Since 2007, there have been seismic shifts in the airline industry in the United States. The US has gone from six network carriers to three. Southwest merged with Airtran. Ultra Low Cost Carriers –Allegiant, Frontier and Spirit—have become more prominent. But what has happened to air service? Are specific communities better off or worse off?
Here’s our view. Every community has an interest in having better connectivity to major commercial cities in the US and overseas where much of the world’s GDP is either produced or managed. This includes capitals and major financial and industrial centers. For example, almost a quarter of the US economy is accounted for by the federal government, which is managed in Washington DC. Every community in the US has an important interest in having easy commercial connections to Washington. Similarly, every community has an interest in access to New York, Los Angeles, Chicago and other major commercial centers which produce a large portion of the nation’s wealth and manage many private enterprises. The same logic applies to London, Shanghai or Paris.
So we have developed a metric that measures each US community’s quality of air service to places that matter. We measure the quality of service (considering frequency, number of stops, online vs. interline-alliance service, and aircraft type) to 100 airports (the top 50 domestic and the top 50 international, as measured by number of non-stop seats), weighted by the relative economic output of the destinations.
We found that there is a very tight relationship between each US community’s quality of air service and the size of its economy. It is generally true that a US city with higher GDP also has better quality air service. But some cities do much better than expected while others do much worse. Exhibit 1 shows the results of the GRA Air Service Index (GRASi) for selected cities in 2014.
Exhibit 1: Quality of Air Service to US Cities in 2014
GDP data for each city (CBSA) from the US Bureau of Economic Analysis; multiple airports in some cities.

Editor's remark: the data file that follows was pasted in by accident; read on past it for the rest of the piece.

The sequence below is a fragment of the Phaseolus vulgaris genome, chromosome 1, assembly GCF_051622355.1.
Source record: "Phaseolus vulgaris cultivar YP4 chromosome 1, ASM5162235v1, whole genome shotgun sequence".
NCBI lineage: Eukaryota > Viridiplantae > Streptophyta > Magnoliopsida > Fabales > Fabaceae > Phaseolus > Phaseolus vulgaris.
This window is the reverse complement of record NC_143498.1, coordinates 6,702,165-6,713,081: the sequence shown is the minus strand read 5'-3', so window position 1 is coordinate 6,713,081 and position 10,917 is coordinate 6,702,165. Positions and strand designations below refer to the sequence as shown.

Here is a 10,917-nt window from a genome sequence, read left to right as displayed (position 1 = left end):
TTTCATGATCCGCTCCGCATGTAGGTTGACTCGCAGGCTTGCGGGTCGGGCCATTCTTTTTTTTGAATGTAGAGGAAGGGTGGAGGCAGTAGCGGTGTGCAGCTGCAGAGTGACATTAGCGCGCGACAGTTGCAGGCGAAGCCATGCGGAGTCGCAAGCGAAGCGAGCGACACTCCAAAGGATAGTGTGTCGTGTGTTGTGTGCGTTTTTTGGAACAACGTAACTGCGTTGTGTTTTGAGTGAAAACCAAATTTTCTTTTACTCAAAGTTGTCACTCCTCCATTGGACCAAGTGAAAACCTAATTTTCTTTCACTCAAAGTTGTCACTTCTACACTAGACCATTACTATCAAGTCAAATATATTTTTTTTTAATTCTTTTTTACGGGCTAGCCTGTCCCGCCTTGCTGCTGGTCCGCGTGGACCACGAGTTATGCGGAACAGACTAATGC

Of course New York and Los Angeles have the best air service by our metric; they also have the highest GDPs among US cities. But Chicago is substantially above the trend line, and so are other cities with major hubs– Miami, Atlanta and San Francisco. Surprisingly, some cities with major hubs are far below the trend line – Houston and Washington. The reasons for these outcomes are all unique, and have implications for each city’s future and its air service development strategies. We will explore why in a future post.
What has happened to air service since 2007 – before the Great Recession and before airline consolidation? The answer is in Exhibit 2.
Exhibit 2: Change in Air Service Quality Since 2007 by FAA Hub Type
Airports classified by FAA designation in 2013:
Large Hub (LH), Non Hub (NH), Medium Hub (MH), Small Hub (SH)
The quality of air service across all US commercial airports is down an average of seven percent. It reached a nadir in 2009 when it was down an average of 11%, and has had a choppy recovery since then. Large Hubs (FAA designation) as a group have almost fully recovered air service quality to pre-recession levels. But the quality of air service at Small and Medium Hubs, some of which were formerly connecting hubs for major carriers, has not recovered from recession levels.
The quality of air service will affect a city’s future in a connected world economy. Keeping track of service to places that matter economically should be part of a smart economic development strategy for every community.
Read more about the GRA Air Service Index (GRASi) here.
For more information, contact GRA.
May 2015 ©GRA, Incorporated